What Does a Divorce Mediator Do and Not Do?
Divorce mediation is an increasingly popular alternative to traditional litigation that allows couples to resolve the terms and conditions of their divorce without having to go to court. When successful, mediation saves couples time and money by allowing them to sidestep a court proceeding and settle the divorce on their own. There is a lot of misunderstanding, however, about how the mediation process works and the role of the mediator.
As a divorce mediator, my job is to help guide the spouses toward a peaceable and workable settlement. In this article, I will explain in further detail what a divorce mediator does and does not do, so you have a better understanding of what to expect if you decide to mediate your divorce.
7 Things a Divorce Mediator Does
1. Facilitate the Mediation Process
Mediators are in charge of the process, and we facilitate a discussion between the spouses. We are neutral, third-party participants who have no vested interest in the outcome.
2. Educate Couples
A major part of a mediator’s job is to educate participants on the details of the process, how the sessions are going to work, and how couples can get the most out of it.
3. Help Couples Develop Solutions
Having been a divorce mediator for many years, I have worked with countless couples and dealt with just about every situation imaginable. Drawing on this experience, I am able to help couples come up with solutions that they may not have considered or may not even be aware of. In many cases, we are able to come up with innovative and creative solutions to help address individual circumstances, a result that is far less likely in a court setting.
4. Create a Safe Environment
The divorce mediator is there to create a safe environment where each participant can feel comfortable during each session. The sessions can be done in-person or remotely depending on the preferences of the spouses. And in some cases, spouses can be in different rooms during mediation with the mediator going back and forth between them. This process is known as caucusing.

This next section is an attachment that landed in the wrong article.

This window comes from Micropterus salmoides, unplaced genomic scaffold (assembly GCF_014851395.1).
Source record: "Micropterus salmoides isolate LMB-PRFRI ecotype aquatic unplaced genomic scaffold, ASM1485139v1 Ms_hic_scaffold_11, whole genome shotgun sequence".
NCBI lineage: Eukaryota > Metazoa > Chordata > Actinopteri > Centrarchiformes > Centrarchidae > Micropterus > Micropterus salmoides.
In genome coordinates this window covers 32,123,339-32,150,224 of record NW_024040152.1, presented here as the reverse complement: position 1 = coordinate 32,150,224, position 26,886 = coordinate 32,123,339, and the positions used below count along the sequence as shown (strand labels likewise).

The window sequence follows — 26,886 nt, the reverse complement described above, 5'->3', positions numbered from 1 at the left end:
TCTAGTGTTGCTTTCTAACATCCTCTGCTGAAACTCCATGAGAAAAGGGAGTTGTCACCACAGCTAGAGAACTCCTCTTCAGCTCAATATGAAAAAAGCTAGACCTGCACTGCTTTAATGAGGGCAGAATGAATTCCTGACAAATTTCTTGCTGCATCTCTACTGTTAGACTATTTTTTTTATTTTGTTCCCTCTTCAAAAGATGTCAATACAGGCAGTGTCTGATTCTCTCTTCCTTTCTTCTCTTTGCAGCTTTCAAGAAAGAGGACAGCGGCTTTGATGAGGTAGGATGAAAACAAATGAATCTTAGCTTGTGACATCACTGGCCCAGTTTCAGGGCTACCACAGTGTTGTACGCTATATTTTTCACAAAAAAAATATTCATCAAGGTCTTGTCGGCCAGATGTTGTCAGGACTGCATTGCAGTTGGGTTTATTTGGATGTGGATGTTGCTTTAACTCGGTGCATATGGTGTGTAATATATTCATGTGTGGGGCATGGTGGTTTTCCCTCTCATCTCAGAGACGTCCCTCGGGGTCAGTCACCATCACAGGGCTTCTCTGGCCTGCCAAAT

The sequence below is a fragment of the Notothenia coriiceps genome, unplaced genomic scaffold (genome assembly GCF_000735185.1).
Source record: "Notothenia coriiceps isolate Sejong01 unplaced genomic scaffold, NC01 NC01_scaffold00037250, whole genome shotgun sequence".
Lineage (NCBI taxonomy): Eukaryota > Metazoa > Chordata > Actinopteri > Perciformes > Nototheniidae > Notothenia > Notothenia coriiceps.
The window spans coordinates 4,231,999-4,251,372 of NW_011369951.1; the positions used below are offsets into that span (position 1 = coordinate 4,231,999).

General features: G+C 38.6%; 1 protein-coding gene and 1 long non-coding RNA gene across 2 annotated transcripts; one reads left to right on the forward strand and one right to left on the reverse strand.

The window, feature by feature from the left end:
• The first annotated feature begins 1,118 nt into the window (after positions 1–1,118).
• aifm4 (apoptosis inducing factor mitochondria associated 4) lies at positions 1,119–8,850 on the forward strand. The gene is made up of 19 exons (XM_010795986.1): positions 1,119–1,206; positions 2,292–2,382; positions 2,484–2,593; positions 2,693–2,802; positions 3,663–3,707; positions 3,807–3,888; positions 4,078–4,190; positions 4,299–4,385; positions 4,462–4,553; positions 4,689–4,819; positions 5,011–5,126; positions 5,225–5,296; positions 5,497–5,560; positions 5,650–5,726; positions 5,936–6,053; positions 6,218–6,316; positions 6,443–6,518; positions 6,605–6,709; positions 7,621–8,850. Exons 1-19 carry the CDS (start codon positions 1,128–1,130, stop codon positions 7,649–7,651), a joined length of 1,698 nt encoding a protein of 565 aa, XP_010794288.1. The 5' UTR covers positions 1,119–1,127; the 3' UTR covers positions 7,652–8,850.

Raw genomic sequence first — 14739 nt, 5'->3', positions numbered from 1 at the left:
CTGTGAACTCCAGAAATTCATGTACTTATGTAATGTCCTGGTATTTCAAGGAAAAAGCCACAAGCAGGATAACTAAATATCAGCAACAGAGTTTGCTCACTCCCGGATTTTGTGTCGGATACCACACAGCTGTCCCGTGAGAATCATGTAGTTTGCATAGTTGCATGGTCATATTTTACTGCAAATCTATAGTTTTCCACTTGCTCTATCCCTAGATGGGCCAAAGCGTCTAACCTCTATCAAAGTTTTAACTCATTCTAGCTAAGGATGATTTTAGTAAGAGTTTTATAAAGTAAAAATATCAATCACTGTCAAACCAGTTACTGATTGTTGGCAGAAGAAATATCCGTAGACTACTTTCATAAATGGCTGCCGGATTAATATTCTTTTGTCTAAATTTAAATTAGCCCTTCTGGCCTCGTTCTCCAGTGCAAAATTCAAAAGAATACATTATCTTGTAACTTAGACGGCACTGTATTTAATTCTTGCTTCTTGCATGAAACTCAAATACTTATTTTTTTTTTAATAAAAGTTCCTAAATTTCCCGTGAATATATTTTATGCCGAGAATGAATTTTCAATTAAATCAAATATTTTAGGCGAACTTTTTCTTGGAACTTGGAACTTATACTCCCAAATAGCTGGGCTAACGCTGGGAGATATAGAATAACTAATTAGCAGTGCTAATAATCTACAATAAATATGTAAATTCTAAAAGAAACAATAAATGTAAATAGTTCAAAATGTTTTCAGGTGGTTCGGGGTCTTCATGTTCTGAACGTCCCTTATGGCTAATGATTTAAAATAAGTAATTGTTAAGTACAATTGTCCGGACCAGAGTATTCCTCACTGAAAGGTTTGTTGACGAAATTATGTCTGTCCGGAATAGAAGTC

5. Encourage Dialogue
As the facilitator, the mediator encourages dialogue between the spouses. By getting everything out on the table, we can more quickly move the discussion toward settlement options.
6. Keep Couples Focused on the Future
Sometimes, discussions can get off track and people can start heading down rabbit trails. The mediator keeps the couples focused on the big picture and what they want in the future, which helps get the discussion back on track.
7. Help Couples Focus on Children and Family
In addition to successfully resolving the divorce, one of the major goals of mediation is to work on the settlement in a civil and cooperative manner for the sake of the children (if there are children involved) and to help preserve delicate family relationships for the long-term.
4 Things a Divorce Mediator Does NOT Do
1. Make Decisions
A divorce mediator is not a judge, and they have no authority to make decisions on behalf of either spouse. Mediation is a voluntary process, and no settlement can become legally binding unless both spouses agree to it.
2. Provide Legal Advice
The mediator is not a legal representative for any of the participants, and they are not there to provide legal advice. Spouses are free to retain their own legal counsel if they feel the need to, but you do not need an attorney in order to enter into divorce mediation.
3. Serve as Referees
Mediators are not there to referee conflicts between the spouses. As we discussed earlier, the goal of mediation is to settle the terms and conditions of the divorce. Although venting frustrations is appropriate at times during the sessions, participants are expected to be civil and to enter into the process in good faith.
4. Share Details of the Mediation Sessions
Mediation is a confidential process, and everything that is discussed during the sessions stays between the participants. The mediator will never share any of the session details with the court or anyone else.